KILIMS

The word “kilim” refers to a flatweave rug or rug without knotted pile. Essentially nomadic in origin, kilims were made as a provision for the practicalities of everyday tribal life. They served as rugs, tent bands, bags, food covers, eating cloth and prayer rugs. They also were an integral part of a young woman’s dowry. Each article would contain symbols and motifs of family traditions and tribal or regional identity. Nowadays kilims are still widely used in Turkish houses.

The Kilim is the best-known flat-woven rug, but there are also three other kinds of flatweaves: the Cicim (pronounce djidjim), Zilli and Sumak.
 




ARCHITECTURE


The Seljuk Turks were skilled builders who applied the iwan-shaped hall architectural plan, of Iranian origin, to their different constructions: mosques , medreses (Muslim theological schools), orphanages, hospitals or caravansarais (which offered shelter to the travellers), were all characterized by a rectangular plan with a flat roof, a large horseshoe shaped (iwan) porch opening onto an inner space either open with a central courtyard surrounded by storied galeries, or entirely covered with a roof supported by pillars. They also combined this basic plan with some Byzantine and Arabic elements such as the dome, the vault or the multiple arcatures. The tomb monuments ( türbe and kümbet ) are cylindrical with a flat roofed dome, or polygonal with a conic roof. Their ornemental decoration is graphic and based on interlacings, ribbon effects, repeteted geometrical motifs, floral and animal stylization, heraldic patterns. In addition to woodcarving and stonecarving, the Seljuks mastered the technique of painted and glazed brick and tile making.

The first mosques and theological schooling institutions called “medrese”, appeared in Anatolia (Konya and Aksaray) during the time of Kiliç Arslan (1092-1107). Among the finest examples in Anatolian Seljuk architecture are the medreses  of  Sirçali, Karatay and Ince Minare in  Konya, Gök, Buruciye and Cifte Minareli in Sivas, Cacabey in Kirsehir, and the mosque and hospital in Divrigi, all built in the 13 th century.

The Ottoman Turks, heirs of The Seljuks, in turn were great builders. Two main schools florished in the 14 th century:


The school of Bursa
(14-15th century) is the period when Ottoman style mosques are built. A square structure on the ground is combined with a dome. A porch, a minaret and sometimes a convent or a hospital are added. This kind of great mosque is beautifully ornemented with polychrome tiles from Iznik.



Murat I Mosque (1360-1389) - Bursa


The school of Istanbul or school of Sinan
(16-17th century): the great architect Sinan, influenced by the discovery of Haghia Sophia, intended to surpass them, and started a new era in architecture. Cubic volume is converted into hemispheric faceted volume. Outside, volumes rising skilfully in tiers create a silhouette effect (Süleymaniye Mosque in Istanbul). Inside, geometric or floral tile decorations become more and more elaborate. The architectural development culminates in the construction of the great mosques in Istanbul and Edirne.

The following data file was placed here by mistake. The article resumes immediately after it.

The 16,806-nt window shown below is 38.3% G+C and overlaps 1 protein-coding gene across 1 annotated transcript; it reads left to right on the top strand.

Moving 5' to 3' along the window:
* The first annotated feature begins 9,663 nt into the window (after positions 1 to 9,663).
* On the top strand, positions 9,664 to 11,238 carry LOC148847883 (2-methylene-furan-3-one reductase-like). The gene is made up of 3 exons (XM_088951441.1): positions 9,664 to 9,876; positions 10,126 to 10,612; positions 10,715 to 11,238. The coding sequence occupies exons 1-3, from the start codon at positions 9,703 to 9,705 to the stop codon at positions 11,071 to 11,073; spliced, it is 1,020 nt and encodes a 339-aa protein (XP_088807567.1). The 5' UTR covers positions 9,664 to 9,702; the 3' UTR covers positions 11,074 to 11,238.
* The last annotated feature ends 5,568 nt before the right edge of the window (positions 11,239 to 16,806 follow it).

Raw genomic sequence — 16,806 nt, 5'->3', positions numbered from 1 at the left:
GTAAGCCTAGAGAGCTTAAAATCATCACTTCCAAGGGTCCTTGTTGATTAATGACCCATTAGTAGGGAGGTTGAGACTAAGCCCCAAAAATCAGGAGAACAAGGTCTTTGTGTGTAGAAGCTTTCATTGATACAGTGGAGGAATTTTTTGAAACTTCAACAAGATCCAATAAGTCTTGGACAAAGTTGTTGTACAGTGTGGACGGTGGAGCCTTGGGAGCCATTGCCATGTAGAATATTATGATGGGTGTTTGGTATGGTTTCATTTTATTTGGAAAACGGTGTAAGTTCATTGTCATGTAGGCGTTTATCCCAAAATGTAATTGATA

Süleymaniye Mosque




Topkapi Palace
, fountains, caravaserais, private residences in which freestone, carved wood and enameled ceramics were used together, are beautiful examples of civil architecture.



Topkapi Palace


Tophane Fountain (1732)
 



hammams: the Ottoman conception of public baths was different from that of the Romans and Byzantines, who considered that thermaes was a place of meeting and relaxation, mainly reserved to the high society. On the contrary, hammams built by sultans, vizirs or rich merchants, had a religious and popular origin deriving from both Koran (ablutions ritual) and the use of steamrooms by the Turks and the Mongols. They hold three rooms: a vestibule, a first temperate bath, and a steamroom heated by a stream of watersteam circulating under the slabs. Initially its plan was cubic with a dome, and was bare of any kind of ornementation. In the harems of palaces and rich houses, the hamam was a place of leisure and relaxation where women spent a lot of their time.



Sketch of a hammam

“Bath” painting by Gerôme, 1880

Modern hammam
 


Caravanserais and hans: the same remarks can be made for these richly sculpted monuments built along the Seljuk roads which offered shelter to travellers. They became purely utilitary edifices under the Ottomans who included them into the urban context where they were used as market places, each han specializing in a different type of marchandise (silk, spices...). They generally had two or three storeys around a central coiurtyard, and included a prayer room or a small mosque.


During the end of the 18th and 19th centuries, Ottoman art deviated from the principals of classical times, and came under the influence of the excessive decoration of the western Baroque and Roccoco styles.
Fountains became the characteristic structures of this period which can be found later in the Dolmabahçe and Beylerbeyi Palaces.
In the 20th century, Turkish architecture adapted its classical elements to the needs of a new era.



Porch of Agzikarahan


Clock Tower of
Dolmabahce Palace